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“Bite-Size Bits of Local, National, and Global History”
Gordon in Wilkinson County, Georgia — The American South (South Atlantic)
 

The March to the Sea

 
 
The March to the Sea Marker image. Click for full size.
By David Seibert, April 1, 2011
1. The March to the Sea Marker
Inscription. On Nov. 21, 1864, with the arrival of Smith’s Division, 17th Corps, preceded by the 1st Alabama Cavalry [US] which met with only sporadic resistance, the Right Wing (15th and 17th Corps) of General Sherman’s army, which had left Atlanta on Nov. 15th on its destructive March to the Sea, began concentrating around Gordon where it would be in communication with the Left Wing (14th, and 20th Corps), then converging on Milledgeville.

On the 22nd, Hq. Army of the Tennessee (the Right Wing), Maj. Gen. O.O. Howard, USA, Hq. 15th Corps (Osterhaus) and Hq. 17th Corps (Blair) opened here, and Smith’s division, 15th Corps, and Mower’s and Leggett’s divisions, 17th Corps arrived. On the 23rd, the Artillery Brigade and Kilpatrick’s cavalry division reached Gordon. On the 24th, Corse’s division, 15th Corps with the supply trains, a cattle herd and the pontoon train, arrived. Woods’ and Hazen's divisions, 15th Corps, marched to Irwinton on roads south of Gordon and encamped there on Nov. 24th.

Beginning on the 23rd, the Right Wing moved to Oconee River in two columns. The 17th Corps moved along the railroad to cross at Jackson’s Ferry (above the RR bridge). That route proving to be impracticable, the 17th Corps was diverted to Ball’s Ferry (25 miles SE) where, on the 26th, it crossed on pontoon bridges, together with the 15th Corps
The March to the Sea Marker image. Click for full size.
By Mark Hilton, April 29, 2017
2. The March to the Sea Marker
Marker was moved from Milledgeville Road to Macon Road, near the Gordon Train Depot Museum.
which had moved via Irwinton. The cavalry moved to Milledgeville for duty with the Left Wing.
 
Erected 1957 by Georgia Historical Commission. (Marker Number 158-7B.)
 
Marker series. This marker is included in the Georgia Historical Society/Commission, and the Shermans March to the Sea marker series.
 
Location. 32° 52.906′ N, 83° 20.044′ W. Marker is in Gordon, Georgia, in Wilkinson County. Marker is at the intersection of Macon Road and Jackson Street, on the left when traveling north on Macon Road. Touch for map. Marker is now located at the Gordon Train Depot Museum some 13 miles from previous location on Milledgeville Road. Marker is at or near this postal address: 90 Jackson Street, Gordon GA 31031, United States of America.
 
Other nearby markers. At least 8 other markers are within 7 miles of this marker, measured as the crow flies. The Evacuation of Gordon (here, next to this marker); He Wouldn't Run (here, next to this marker); In Memory of J. Rufus Kelly (here, next to this marker); The Stoneman Raid (here, next to this marker); Gordon (within shouting distance of this marker); Ramah Church (approx. 1.6 miles away); Battle of Griswoldville (approx. 5.3 miles away); Myricks Mill (approx. 6.4 miles away). Touch for a list and map of all markers in Gordon.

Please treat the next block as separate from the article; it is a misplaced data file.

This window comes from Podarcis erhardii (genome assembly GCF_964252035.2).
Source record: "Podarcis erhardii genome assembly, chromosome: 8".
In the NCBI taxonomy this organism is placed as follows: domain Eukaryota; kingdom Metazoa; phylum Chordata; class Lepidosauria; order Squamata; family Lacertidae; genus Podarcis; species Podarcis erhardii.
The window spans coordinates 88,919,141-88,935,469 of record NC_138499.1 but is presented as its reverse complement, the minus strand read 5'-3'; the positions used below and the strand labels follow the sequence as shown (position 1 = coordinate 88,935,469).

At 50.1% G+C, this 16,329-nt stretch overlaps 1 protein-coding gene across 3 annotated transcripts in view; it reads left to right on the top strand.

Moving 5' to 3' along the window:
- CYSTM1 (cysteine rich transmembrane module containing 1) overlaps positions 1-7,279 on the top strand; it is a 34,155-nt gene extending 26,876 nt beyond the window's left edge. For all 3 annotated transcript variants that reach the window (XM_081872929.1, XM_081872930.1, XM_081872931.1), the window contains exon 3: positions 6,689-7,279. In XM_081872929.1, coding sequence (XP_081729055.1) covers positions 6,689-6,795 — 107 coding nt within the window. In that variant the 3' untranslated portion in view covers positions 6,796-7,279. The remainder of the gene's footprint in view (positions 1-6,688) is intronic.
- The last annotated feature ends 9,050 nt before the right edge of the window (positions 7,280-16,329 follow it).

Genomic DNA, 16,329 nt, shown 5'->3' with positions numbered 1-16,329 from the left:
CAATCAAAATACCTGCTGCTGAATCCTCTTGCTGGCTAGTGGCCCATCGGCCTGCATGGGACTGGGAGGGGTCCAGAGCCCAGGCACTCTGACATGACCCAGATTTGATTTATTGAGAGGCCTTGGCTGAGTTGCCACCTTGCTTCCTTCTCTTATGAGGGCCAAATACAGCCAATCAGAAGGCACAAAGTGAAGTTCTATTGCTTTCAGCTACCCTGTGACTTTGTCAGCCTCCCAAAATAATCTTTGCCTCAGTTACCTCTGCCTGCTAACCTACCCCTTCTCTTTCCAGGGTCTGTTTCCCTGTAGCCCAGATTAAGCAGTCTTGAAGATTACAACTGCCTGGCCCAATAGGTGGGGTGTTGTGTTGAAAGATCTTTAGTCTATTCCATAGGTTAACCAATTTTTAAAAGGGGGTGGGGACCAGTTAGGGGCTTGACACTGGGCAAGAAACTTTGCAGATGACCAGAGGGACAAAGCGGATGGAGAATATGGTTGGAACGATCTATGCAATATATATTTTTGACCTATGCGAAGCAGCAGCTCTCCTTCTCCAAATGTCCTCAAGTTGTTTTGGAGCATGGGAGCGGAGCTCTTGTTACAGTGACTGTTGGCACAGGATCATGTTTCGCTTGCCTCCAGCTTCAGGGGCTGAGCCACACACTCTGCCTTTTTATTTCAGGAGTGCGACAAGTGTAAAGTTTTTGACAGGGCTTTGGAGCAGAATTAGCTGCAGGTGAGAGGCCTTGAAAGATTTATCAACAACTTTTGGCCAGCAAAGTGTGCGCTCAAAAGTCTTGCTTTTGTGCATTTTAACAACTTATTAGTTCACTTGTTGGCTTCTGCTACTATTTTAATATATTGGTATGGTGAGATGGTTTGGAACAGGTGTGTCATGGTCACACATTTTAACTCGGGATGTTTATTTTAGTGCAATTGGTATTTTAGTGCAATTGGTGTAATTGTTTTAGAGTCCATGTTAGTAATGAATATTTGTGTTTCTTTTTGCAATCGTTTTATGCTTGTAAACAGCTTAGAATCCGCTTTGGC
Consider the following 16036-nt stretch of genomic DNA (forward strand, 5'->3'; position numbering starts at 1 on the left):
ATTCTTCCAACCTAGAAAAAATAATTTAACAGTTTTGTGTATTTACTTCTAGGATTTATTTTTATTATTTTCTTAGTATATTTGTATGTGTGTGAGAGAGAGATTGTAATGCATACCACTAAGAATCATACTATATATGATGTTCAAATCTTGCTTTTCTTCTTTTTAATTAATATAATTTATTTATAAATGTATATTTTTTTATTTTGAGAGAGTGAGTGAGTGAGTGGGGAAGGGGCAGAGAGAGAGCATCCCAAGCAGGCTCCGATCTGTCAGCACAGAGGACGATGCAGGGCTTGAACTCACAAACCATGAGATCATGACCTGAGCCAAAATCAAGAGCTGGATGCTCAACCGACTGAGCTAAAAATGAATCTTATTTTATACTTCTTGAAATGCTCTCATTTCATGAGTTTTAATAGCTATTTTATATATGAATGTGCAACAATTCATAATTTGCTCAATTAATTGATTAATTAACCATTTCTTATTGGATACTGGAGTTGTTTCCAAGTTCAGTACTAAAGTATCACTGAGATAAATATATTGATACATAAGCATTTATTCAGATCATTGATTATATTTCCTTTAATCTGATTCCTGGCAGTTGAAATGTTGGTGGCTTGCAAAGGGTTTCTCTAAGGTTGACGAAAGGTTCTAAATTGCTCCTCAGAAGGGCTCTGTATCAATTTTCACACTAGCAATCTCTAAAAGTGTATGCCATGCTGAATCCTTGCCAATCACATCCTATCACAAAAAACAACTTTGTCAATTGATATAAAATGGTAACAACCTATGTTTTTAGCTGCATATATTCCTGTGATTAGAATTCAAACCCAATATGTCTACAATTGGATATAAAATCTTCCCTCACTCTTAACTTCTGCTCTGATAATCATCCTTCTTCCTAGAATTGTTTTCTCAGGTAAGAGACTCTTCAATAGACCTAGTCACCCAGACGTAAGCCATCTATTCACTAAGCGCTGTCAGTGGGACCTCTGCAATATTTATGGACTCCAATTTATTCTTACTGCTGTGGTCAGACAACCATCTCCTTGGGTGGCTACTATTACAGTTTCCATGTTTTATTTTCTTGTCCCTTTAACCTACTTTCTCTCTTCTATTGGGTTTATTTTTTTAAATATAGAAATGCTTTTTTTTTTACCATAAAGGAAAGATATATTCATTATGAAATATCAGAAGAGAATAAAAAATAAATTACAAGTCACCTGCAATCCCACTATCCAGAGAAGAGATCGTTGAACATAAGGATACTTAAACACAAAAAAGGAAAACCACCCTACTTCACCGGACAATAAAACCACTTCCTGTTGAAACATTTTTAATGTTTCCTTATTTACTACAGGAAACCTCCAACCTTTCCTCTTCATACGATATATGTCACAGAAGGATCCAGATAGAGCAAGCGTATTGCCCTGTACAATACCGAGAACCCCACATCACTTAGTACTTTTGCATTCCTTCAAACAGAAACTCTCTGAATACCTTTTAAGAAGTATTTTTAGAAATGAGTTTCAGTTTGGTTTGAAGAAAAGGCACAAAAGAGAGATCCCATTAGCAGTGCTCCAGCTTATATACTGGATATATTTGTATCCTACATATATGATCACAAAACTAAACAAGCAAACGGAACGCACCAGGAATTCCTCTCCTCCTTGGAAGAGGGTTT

Categories. War, US Civil
 
The March to the Sea Marker is now third from left, at new location. image. Click for full size.
By Mark Hilton, April 29, 2017
3. The March to the Sea Marker is now third from left, at new location.
The March to the Sea Marker at former location. image. Click for full size.
By David Seibert, April 1, 2011
4. The March to the Sea Marker at former location.
The March to the Sea Marker at former location. image. Click for full size.
By David Seibert, April 1, 2011
5. The March to the Sea Marker at former location.
Looking southeast on Milledgeville Road (Georgia Highway 243) at the BASF Kaolin plant, which dominates the town. The marker is third in line of four.
The March to the Sea Marker at former location. image. Click for full size.
By David Seibert, April 1, 2011
6. The March to the Sea Marker at former location.
Looking northwest on Milledgeville Road (Georgia Highway 243) toward the intersection with Gray Highway (Georgia Highway 18). The marker is second in the line of four.
 
 
Credits. This page was last revised on May 12, 2017. This page originally submitted on April 16, 2011, by David Seibert of Sandy Springs, Georgia. This page has been viewed 480 times since then and 49 times this year. Photos:   1. submitted on April 16, 2011, by David Seibert of Sandy Springs, Georgia.   2, 3. submitted on May 1, 2017, by Mark Hilton of Montgomery, Alabama.   4, 5, 6. submitted on April 16, 2011, by David Seibert of Sandy Springs, Georgia. • Craig Swain was the editor who published this page.
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